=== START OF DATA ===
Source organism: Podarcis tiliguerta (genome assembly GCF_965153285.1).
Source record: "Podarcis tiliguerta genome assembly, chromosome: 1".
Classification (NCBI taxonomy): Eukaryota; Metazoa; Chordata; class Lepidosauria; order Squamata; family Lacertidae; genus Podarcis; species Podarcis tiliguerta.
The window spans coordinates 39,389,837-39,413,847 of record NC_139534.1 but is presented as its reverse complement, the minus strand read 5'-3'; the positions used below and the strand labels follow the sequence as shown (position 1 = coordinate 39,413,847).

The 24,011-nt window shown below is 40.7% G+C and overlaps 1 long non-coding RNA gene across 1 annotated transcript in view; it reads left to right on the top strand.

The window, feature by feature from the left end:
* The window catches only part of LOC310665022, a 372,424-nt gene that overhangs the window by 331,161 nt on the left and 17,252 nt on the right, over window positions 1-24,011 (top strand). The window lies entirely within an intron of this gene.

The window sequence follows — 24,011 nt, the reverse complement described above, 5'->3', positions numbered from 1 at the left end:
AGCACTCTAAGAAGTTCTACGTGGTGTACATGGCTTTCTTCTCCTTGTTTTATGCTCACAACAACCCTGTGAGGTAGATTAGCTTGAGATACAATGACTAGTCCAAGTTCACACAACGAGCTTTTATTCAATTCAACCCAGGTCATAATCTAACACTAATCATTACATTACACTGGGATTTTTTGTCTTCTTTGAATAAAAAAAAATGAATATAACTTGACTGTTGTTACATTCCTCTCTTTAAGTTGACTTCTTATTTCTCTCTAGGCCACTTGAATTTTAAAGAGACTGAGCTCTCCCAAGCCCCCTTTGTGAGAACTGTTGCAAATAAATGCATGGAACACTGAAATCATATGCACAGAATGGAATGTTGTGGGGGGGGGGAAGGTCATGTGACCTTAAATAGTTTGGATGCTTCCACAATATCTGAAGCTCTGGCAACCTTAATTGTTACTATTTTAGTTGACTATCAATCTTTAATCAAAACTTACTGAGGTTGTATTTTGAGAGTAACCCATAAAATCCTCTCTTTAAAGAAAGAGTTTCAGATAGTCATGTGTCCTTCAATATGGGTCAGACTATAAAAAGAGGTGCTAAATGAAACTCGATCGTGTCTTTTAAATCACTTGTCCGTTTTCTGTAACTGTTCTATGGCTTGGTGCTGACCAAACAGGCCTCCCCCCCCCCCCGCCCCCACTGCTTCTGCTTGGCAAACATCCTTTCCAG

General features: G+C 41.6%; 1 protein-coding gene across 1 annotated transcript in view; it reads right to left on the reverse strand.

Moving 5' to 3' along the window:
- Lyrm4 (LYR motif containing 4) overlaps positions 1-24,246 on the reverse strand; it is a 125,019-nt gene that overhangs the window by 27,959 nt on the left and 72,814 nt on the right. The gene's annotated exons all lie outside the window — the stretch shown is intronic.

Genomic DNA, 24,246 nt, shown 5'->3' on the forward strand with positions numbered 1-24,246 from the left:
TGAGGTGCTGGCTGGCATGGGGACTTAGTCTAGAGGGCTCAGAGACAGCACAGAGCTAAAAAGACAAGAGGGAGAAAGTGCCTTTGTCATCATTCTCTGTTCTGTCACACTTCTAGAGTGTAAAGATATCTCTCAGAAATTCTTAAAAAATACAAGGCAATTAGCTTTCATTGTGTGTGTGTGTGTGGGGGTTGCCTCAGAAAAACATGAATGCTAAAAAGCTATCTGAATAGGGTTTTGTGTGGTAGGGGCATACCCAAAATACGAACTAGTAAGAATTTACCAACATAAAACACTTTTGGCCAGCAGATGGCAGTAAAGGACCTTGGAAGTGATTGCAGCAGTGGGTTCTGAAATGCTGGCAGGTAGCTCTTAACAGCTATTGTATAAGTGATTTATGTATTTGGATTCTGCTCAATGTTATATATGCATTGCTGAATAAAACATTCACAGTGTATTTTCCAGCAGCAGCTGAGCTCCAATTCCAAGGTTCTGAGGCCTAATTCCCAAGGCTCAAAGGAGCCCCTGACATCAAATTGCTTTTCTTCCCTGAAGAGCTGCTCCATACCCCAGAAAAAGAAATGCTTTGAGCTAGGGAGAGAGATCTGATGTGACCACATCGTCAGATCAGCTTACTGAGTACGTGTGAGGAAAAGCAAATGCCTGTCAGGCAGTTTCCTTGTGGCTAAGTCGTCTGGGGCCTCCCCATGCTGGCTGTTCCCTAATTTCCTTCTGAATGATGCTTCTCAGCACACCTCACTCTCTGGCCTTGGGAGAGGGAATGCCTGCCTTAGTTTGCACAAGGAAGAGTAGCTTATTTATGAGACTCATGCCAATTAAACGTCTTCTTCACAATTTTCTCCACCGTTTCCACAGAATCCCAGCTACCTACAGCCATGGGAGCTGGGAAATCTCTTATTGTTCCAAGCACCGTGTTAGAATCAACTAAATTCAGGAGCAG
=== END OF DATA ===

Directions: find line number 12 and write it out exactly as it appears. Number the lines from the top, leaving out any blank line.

- Lyrm4 (LYR motif containing 4) overlaps positions 1-24,246 on the reverse strand; it is a 125,019-nt gene that overhangs the window by 27,959 nt on the left and 72,814 nt on the right. The gene's annotated exons all lie outside the window — the stretch shown is intronic.